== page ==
Ghana, the world’s second largest cocoa grower, could reach its target of producing one million tonnes of the main ingredient in chocolate next season, a year ahead of schedule, a senior government official has said.
Yaw Effah-Baafi, Deputy Minister for Food and Agriculture (Crops), said the West African country expects to produce around 850,000 tonnes of cocoa this season though much of it will remain off the books due to smuggling.
Much of Ghana’s smuggled cocoa is believed to pass through Ivory Coast, the world’s top cocoa producer, where farmers have enjoyed higher farmgate prices this year but locally-grown volumes are declining.
“Next year, we should be able to hit one million tonnes. We will look at areas which caused our shortfall and address those issues. One million is achievable next year,” Effah-Baafi told Reuters on the sidelines of an Agribusiness Investment Summit.
Effah-Baafi could not give any projections for this season’s official figures published by industry regulator, Ghana Cocoa Board (COCOBOD), but said some 5-10 percent of the produced volumes were likely to be lost as a result of smuggling.
Cocoa purchases declared by private buyers to COCOBOD since the start of the year-long season in October, the best reflection of output from the West African state, hit 615,880 tonnes by August 12.
Ghana previously said it would reach the 1 million tonne mark in 2012. Official volumes by the end of this season at the end of September are expected to come in below last year’s record 705,000 tonnes.
The West African state is hoping to clamp down on smuggling with tighter border surveillance and is considering measures to keep its purchase prices competitive with neighbours Ivory Coast and Togo to discourage the illicit trade.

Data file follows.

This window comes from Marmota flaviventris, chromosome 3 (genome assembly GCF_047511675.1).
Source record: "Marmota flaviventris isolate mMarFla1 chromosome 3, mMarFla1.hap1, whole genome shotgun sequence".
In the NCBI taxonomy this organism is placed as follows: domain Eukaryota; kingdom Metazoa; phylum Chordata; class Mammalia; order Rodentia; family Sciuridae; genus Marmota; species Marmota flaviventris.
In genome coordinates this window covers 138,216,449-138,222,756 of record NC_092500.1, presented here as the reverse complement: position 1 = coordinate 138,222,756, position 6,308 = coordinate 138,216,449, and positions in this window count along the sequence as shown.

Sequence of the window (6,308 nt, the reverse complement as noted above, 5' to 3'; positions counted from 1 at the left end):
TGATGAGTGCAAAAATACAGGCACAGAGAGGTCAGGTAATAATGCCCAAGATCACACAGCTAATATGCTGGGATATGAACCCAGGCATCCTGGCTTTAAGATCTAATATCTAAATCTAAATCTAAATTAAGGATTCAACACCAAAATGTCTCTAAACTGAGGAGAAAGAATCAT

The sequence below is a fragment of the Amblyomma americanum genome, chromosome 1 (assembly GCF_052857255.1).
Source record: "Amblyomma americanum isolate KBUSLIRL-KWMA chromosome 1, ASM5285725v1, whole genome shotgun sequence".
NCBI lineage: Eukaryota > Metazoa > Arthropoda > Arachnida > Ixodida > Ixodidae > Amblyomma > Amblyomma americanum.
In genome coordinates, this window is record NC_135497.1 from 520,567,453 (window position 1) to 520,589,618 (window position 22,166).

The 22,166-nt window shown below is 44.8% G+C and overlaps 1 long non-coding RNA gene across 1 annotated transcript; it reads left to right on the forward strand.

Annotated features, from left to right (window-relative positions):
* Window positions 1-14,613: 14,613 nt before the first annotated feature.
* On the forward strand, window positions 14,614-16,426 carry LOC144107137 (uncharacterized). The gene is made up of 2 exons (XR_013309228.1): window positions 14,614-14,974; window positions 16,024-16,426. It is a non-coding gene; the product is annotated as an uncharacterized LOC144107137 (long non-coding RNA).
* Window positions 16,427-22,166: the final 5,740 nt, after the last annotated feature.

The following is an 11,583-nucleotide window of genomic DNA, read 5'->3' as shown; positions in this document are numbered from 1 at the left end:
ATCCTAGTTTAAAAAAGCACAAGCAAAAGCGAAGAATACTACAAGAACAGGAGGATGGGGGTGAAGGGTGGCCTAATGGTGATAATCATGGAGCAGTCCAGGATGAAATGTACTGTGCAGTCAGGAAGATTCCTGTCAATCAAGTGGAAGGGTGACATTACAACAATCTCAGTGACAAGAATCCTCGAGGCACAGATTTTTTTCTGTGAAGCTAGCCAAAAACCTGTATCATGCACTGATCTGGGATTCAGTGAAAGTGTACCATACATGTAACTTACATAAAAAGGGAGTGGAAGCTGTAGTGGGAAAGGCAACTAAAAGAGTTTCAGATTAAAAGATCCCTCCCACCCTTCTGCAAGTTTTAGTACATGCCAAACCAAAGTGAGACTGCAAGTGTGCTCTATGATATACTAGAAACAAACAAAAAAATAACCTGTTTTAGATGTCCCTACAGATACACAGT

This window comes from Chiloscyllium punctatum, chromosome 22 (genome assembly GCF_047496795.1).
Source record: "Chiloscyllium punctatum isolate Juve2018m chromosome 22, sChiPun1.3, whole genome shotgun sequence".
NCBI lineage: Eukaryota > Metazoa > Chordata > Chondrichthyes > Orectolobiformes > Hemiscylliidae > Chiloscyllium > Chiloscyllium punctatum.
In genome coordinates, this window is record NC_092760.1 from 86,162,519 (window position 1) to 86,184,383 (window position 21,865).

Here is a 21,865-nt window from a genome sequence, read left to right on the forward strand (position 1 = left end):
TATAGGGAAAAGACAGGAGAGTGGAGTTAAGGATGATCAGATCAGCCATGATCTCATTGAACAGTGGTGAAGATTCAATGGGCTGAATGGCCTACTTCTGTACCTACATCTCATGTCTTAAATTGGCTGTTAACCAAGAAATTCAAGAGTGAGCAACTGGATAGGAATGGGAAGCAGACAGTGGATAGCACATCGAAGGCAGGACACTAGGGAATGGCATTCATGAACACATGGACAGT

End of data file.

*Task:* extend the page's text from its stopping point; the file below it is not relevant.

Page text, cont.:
The official said Ghana also plans to raise the amount of cocoa processed locally to 50 percent from the 35 percent which was likely to be processed in the country this season to enhance the value of exports.
Ghana is on course to become a commercial oil exporter as it starts the production of crude oil at the Jubilee oilfield this year to help boost other agricultural investment.
Effah-Baafi said the country would favour investments in maize, rice and cattle to reduce its reliance on imports.
The country is also drafting a biofuels policy to ease investor access and Effah-Baafi said it was likely that it would be passed by the end of the first half of next year.
He said only a small percentage of arable land of marginal quality would be used for biofuels production to ensure that it does not jeopardize the country’s food production.
A study by an environmental group last Tuesday showed that biofuel demand was driving a new “land grab” in Africa, with foreign firms acquiring at least five million hectares (19,300 sq miles) to grow crops in 11 countries.
Credit: Samuel Boadi
Source: Business Guide